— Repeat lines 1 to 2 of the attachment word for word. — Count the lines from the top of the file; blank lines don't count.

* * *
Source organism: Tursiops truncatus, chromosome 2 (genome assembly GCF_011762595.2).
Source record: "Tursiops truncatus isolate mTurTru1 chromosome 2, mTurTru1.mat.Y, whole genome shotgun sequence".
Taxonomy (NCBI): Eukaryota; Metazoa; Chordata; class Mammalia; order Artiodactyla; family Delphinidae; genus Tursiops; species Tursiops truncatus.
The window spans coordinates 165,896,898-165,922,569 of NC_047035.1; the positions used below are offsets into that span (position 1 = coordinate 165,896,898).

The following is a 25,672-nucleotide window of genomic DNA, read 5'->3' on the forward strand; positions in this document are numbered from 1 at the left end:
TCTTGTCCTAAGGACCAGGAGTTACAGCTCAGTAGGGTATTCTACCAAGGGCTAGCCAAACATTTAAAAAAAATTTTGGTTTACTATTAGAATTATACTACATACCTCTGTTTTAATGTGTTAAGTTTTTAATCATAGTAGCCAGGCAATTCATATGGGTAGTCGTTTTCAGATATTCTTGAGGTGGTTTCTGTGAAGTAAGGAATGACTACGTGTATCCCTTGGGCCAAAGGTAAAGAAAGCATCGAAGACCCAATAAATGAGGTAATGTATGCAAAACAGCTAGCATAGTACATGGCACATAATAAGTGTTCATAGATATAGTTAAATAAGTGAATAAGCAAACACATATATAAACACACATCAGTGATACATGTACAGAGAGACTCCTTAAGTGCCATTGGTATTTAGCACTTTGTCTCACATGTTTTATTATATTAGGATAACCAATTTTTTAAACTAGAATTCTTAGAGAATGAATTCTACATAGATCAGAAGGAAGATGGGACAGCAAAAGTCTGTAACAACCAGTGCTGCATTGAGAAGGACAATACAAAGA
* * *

Source organism: Tursiops truncatus, chromosome 2 (genome assembly GCF_011762595.2).
Source record: "Tursiops truncatus isolate mTurTru1 chromosome 2, mTurTru1.mat.Y, whole genome shotgun sequence".